Halloween is Not a Night For Cultural Appropriation

Due to the feminist movement, the hypersexualization Halloween costumes is a topic that is often discussed.

The discourse surrounding how costumes can be culturally appropriative is popular, though not taken seriously.Culturally appropriative costumes have been condemned by many media outlets and social critics alike; many costumes that are culturally appropriative are still highly marketed, especially to women in their “sexy” forms. Ethnically themed costumes such as “gypsy” are culturally appropriative, and the female versions of the “gypsy” costume are often hypersexualized. This produces a false depiction of the Romani women, who have been historically marginalized and persecuted.

e572212aa674622f5bdb3154a069aaca.jpg    As intersectional feminists it is crucial that we are cognizant of issues related to race and gender. We should strive to be more aware of racism, and the history of the colonization and oppression of marginalized peoples across the globe. Harmful stereotypes attributed to a culture in its generalized form erodes the rich and fascinating history of the people within those cultures and provides us with a distorted reality of their values and customs. Let us consider the Romani people to understand how popular stereotypes of a culture can distort our views of the lived reality of specific ethnic groups.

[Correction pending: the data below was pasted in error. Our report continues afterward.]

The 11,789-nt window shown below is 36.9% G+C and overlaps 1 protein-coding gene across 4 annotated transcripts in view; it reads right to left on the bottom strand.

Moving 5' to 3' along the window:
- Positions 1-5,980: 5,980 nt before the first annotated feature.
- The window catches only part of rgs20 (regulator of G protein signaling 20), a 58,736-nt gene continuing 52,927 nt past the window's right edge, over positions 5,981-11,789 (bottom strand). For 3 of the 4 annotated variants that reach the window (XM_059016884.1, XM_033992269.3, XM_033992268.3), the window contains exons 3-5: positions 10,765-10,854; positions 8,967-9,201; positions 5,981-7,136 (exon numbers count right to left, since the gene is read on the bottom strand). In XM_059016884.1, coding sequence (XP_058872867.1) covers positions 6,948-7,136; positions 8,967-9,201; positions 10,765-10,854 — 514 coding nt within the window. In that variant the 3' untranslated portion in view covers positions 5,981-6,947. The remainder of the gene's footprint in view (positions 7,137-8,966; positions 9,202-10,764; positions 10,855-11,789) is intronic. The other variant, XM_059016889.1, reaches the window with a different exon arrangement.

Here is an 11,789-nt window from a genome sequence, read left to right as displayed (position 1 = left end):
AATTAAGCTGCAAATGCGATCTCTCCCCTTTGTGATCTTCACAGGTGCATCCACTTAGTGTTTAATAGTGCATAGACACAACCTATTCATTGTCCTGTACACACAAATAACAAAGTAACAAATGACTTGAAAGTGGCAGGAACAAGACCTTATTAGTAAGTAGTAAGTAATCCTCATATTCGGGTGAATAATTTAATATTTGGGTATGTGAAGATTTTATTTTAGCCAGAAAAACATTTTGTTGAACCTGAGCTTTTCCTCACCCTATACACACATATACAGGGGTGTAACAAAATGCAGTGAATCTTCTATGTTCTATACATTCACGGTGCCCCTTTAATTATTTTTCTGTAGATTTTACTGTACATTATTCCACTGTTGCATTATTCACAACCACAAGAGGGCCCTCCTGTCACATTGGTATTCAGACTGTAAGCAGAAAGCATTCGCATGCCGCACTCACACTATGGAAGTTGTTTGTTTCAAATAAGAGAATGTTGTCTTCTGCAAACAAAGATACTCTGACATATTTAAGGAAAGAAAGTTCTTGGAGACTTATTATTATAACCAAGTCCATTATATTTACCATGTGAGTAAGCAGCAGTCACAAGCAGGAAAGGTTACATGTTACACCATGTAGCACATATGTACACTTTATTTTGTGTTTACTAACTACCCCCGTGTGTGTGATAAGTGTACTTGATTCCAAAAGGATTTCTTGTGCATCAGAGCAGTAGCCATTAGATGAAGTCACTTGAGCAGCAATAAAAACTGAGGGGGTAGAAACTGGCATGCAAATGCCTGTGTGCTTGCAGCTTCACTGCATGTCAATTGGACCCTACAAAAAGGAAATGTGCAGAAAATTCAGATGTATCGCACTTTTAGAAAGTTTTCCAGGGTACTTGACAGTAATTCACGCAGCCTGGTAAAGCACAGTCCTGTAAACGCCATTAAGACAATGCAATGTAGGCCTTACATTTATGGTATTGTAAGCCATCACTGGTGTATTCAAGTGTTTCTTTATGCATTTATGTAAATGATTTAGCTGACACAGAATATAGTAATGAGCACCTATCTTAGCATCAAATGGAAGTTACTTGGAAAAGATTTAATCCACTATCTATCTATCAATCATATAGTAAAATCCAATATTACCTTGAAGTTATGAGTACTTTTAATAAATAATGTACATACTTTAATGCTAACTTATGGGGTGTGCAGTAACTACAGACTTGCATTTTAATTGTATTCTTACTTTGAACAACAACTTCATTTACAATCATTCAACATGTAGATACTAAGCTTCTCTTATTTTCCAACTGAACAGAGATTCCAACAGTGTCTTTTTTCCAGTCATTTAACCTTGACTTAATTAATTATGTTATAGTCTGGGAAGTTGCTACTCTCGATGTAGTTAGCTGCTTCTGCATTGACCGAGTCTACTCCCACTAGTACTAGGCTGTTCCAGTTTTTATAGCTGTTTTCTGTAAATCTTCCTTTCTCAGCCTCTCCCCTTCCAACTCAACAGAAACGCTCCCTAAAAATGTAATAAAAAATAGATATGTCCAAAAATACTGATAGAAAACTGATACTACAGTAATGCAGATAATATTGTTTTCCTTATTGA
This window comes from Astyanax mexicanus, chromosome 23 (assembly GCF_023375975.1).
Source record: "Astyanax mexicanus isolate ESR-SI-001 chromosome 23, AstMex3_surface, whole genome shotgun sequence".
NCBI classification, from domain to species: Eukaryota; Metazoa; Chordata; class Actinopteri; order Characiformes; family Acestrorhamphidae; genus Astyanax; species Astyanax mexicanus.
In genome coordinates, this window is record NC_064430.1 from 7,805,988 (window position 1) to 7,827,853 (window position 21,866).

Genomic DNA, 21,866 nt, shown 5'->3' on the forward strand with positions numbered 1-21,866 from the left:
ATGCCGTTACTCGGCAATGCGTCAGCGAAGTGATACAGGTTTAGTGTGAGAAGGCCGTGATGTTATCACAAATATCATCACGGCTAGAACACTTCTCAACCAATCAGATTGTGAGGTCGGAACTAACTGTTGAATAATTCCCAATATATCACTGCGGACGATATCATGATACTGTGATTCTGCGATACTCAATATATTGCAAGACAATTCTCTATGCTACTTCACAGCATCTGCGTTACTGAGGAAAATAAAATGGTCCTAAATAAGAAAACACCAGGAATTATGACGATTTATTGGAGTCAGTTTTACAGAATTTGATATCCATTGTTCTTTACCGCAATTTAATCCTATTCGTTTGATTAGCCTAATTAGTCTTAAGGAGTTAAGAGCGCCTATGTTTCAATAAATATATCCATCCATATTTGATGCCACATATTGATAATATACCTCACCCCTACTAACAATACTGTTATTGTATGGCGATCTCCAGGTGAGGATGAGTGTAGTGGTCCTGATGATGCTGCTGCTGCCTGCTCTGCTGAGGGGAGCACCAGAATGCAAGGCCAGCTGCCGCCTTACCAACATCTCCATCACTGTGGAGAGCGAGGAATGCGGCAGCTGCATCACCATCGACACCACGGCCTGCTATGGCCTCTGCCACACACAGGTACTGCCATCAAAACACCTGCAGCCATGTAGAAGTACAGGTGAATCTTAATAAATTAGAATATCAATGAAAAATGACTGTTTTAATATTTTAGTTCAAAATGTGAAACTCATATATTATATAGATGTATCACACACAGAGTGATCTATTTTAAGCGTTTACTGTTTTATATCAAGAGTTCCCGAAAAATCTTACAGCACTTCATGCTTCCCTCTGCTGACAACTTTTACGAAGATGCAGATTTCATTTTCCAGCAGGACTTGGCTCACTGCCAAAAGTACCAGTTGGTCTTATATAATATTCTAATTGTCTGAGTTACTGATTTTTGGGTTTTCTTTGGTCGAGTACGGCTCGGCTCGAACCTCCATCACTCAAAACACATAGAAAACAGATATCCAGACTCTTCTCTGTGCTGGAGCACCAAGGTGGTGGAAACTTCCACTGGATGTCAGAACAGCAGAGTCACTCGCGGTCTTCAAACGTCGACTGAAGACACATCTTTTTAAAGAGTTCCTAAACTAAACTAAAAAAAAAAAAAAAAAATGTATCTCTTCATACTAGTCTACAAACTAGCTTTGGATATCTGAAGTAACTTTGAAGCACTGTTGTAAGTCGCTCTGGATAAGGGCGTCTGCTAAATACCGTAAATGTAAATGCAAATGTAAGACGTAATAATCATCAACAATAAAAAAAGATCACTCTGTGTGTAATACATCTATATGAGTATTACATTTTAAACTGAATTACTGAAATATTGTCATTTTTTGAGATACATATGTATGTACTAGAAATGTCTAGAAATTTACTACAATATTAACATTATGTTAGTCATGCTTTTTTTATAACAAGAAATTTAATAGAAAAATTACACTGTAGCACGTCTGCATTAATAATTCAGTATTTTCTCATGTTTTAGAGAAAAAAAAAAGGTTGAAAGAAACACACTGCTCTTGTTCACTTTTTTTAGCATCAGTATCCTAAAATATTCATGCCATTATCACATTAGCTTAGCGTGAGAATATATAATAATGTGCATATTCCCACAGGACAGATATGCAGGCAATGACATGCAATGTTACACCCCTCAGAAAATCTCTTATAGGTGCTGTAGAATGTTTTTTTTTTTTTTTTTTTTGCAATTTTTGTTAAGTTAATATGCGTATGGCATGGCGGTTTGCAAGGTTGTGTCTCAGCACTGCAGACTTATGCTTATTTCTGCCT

The historical narrative of the Romani people is permeated by horrific persecutions. In World War II, Romani people were targeted by the Nazi regime in Germany; the genocide of Roma people in the Holocaust is often less known than the atrocities committed against Jewish people. As late as 2000, Romani women have been victims of forced sterilization because of their ethnicity.

These important histories are muddled by media representation of the Roma people as “mysterious thieves” and “fortune tellers.” The commodification of “gypsy” halloween costumes have created an inaccurate perception of the Roma people, especially women. Depicting the “gypsy” woman as a a one-dimensional, hypersexualized object only serves to harm women of Romani descent today. This is a problem that affects a multitude women in other cultures. In The “Gypsy” Stereotype and the Sexualization of Romani Women, Ian Hancock argues that minority women are often reduced down to their sexuality, and are depicted in the media as objects of desire. As intersectional feminists, being mindful and sensitive of utilizing false images of another culture for aesthetic purposes will help in our effort to eradicate dangerous stereotypes; in doing so, we might bring to light the true history of the ethnic minorities who are often depicted as mere “costumes.”

     Although Halloween is a lighthearted and creative holiday for one to dress up as something they are not, such as a Captain America or Hermione Granger; it is deeply insensitive for someone to appropriate the dress of a culture they are not part of.


Brenna Resnick and Sarvenaz Farzad, Women’s Museum of California Interns
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